Ngamumu mother’s group in Cairns returning First Nations practices to parenting
A group of mothers and their children sit casually on bamboo mats in the shade, weaving napkin holders out of raffia while they talk and laugh.
Lia Pa’apa’a is running the weaving workshop and she gently guides the group through each step.
“We run a lot of workshops that allow the mothers to express their ancestral and cultural connections to who they are and the parent they want to be, as well as the stories they want to tell their children,” she says.
Created by Lia and Merindi Schrieber, and now run with the help of Johannah Maza, Ngamumu [For Mothers] supports Indigenous parenting and provides cultural resources for mums in Cairns and Far North Queensland.
The group aims to help mothers rather than their children and focuses on the first 1,000 days of a child’s life.
“In those first 1,000 days, so many service providers touch us, whether it’s our GPs, the obstetrician, the early childhood nurses or educators, but still we’re walking away feeling more isolated and alone than ever,” Lia says.
“We are trying to combat that and be part of the conversation and part of the solution so we’re filling the gaps through arts and culture.”
Cooking, language connect women
Mother of three Talicia Bolea says she cried when she first heard about Ngamumu and says it has changed her life.
“When I came along to Ngamumu it just lit a fire in me as a mother to make sure the things I’m doing are always putting First Nations practices at the forefront of the way I’m raising my children and that we are always sharing our culture,” she says.
Talicia says she felt very isolated after the birth of her first two children but has been able to connect with other like-minded women in the community and form wonderful friendships.
“What they are doing is rejuvenating that practice of motherhood and they are helping us to be more conscious of the way that we raise our children,” she says.
“I feel like Merindi, Lia and Johannah are really trailblazing for us as First Nations women and women of colour and I feel like it’s showing us the way that motherhood used to be.”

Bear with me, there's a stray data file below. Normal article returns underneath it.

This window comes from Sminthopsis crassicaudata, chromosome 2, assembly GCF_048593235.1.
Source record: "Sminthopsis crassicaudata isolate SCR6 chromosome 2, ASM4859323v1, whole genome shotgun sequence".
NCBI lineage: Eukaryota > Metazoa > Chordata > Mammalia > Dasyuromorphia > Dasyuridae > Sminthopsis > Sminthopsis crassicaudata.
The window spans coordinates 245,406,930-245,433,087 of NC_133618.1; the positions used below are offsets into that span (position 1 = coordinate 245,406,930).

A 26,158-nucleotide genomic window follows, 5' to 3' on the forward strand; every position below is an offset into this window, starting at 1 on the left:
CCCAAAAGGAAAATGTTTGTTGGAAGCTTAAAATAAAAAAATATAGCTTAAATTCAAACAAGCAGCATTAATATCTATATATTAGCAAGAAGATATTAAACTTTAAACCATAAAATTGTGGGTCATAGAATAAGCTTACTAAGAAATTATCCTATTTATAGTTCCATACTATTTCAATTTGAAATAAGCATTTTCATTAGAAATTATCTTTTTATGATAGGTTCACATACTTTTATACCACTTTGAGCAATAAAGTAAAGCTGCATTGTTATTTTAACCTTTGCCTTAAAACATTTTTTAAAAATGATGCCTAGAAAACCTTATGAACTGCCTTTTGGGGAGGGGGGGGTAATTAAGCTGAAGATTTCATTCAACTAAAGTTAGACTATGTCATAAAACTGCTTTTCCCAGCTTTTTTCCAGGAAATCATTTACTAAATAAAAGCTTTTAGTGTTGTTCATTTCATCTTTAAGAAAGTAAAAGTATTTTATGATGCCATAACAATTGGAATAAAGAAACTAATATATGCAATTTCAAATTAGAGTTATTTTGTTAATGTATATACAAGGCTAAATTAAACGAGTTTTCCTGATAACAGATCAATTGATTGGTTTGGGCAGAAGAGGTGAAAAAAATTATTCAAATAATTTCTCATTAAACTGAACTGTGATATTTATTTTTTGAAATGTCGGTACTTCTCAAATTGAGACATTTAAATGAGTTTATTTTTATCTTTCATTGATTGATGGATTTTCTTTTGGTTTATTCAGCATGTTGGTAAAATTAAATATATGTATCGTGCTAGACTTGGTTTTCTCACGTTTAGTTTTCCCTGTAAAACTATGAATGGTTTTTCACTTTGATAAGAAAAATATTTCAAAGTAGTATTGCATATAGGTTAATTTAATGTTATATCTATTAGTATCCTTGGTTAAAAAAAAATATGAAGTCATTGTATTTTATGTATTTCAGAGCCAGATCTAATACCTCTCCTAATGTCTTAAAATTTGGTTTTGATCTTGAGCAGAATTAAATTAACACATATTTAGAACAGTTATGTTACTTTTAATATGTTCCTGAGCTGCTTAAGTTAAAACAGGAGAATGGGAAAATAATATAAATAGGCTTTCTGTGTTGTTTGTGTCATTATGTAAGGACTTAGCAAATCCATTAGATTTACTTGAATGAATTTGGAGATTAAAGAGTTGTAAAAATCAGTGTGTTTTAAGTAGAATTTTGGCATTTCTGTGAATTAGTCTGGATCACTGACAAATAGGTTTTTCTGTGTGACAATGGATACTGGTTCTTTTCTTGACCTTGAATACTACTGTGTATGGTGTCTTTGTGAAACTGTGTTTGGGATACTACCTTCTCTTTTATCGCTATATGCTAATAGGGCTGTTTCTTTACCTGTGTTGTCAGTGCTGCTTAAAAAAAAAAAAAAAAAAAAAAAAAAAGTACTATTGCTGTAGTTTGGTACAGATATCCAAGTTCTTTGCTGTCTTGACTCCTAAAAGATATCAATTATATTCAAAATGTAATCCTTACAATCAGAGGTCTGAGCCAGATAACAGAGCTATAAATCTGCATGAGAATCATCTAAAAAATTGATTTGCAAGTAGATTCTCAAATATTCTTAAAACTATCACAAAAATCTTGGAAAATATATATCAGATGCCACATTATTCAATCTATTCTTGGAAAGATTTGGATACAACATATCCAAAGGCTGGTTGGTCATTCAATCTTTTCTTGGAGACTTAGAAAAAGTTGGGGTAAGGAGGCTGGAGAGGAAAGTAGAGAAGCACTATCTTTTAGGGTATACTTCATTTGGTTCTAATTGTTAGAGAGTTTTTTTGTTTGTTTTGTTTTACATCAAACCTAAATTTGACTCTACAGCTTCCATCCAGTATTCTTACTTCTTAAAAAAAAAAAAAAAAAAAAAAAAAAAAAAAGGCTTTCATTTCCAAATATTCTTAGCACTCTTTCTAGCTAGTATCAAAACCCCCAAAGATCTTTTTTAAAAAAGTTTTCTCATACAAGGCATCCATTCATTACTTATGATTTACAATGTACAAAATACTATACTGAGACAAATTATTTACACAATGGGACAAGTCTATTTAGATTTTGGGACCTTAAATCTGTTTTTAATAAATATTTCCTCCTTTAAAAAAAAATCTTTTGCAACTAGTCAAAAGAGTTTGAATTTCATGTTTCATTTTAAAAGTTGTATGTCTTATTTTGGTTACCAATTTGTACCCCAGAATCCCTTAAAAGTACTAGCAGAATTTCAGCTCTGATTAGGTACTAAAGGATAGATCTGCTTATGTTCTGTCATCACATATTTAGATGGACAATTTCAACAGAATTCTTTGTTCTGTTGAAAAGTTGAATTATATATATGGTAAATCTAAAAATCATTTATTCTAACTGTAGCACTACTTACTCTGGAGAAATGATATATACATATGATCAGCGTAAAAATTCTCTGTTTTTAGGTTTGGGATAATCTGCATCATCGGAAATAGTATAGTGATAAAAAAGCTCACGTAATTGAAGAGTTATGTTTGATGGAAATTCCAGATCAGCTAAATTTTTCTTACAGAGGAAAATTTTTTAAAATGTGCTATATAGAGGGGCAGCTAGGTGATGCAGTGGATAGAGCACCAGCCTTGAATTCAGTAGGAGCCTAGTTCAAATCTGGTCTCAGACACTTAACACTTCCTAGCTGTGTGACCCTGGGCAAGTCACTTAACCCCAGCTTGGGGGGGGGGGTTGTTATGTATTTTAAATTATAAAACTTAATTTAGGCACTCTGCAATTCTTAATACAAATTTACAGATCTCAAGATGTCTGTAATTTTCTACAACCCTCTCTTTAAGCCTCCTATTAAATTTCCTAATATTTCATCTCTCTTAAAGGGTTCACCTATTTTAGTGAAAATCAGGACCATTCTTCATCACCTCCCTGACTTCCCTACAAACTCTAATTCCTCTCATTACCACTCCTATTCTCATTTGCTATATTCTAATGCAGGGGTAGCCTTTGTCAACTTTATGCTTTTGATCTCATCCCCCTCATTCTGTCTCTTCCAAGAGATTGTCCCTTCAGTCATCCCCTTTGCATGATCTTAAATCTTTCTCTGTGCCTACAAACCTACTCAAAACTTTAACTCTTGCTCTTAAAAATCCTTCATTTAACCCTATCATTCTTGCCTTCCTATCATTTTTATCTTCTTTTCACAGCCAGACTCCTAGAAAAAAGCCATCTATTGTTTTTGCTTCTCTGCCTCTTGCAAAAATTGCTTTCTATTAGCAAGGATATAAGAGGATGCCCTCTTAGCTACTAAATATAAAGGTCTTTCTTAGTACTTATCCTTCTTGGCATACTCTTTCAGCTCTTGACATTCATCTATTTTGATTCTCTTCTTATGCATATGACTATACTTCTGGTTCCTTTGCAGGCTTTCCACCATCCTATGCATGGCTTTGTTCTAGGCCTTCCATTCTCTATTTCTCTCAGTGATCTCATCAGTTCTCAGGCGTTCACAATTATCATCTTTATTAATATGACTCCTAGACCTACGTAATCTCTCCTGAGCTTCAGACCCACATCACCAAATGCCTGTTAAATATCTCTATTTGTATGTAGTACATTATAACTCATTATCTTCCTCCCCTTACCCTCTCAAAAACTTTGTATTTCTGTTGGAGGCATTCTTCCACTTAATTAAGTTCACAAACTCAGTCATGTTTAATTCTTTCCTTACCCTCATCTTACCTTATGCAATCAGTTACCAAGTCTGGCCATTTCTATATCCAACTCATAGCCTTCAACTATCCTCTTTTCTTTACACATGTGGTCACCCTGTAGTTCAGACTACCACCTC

Ngamumu centres around cultural and artistic activities which include applique stitching, cooking, music, stories, preserving language, writing lullabies and weaving.
Lia says mothers are encouraged to think about passing their own language on to their children, and many have been texting their mothers and grandmothers for help remembering.
“We help the mothers write their own lullaby using language because we think a lullaby is something that becomes an intergenerational gift that you sing to your baby and then your baby will sing to their babies. It’s so precious,” Lia says.
Children’s festival planned
Cooking workshops are also incorporated to reintroduce mothers to traditional foods, through a collaboration with Samantha Martin, known locally as the Bush Tukka Woman.
As the napkin holders are being weaved, Samantha is teaching several women to cook lemon myrtle kangaroo stew.
“I had to prepare this last night because just like ox tail, kangaroo tail takes a bit of time to cook and can be very tough,” she explains to the women.
“By the time we eat it today it should be nice and soft and infused with all the beautiful lemon myrtle.”
As Talicia stands beside her daughter, chopping carrots, she reiterates how important it is to her as a mother to have a supportive community like Ngamumu.
“It really has changed my life and I know that it’s changing my children’s lives too,” she says.
Ngamumu will be holding what it believes to be Australia’s inaugural First Nations Children’s Festival later this month.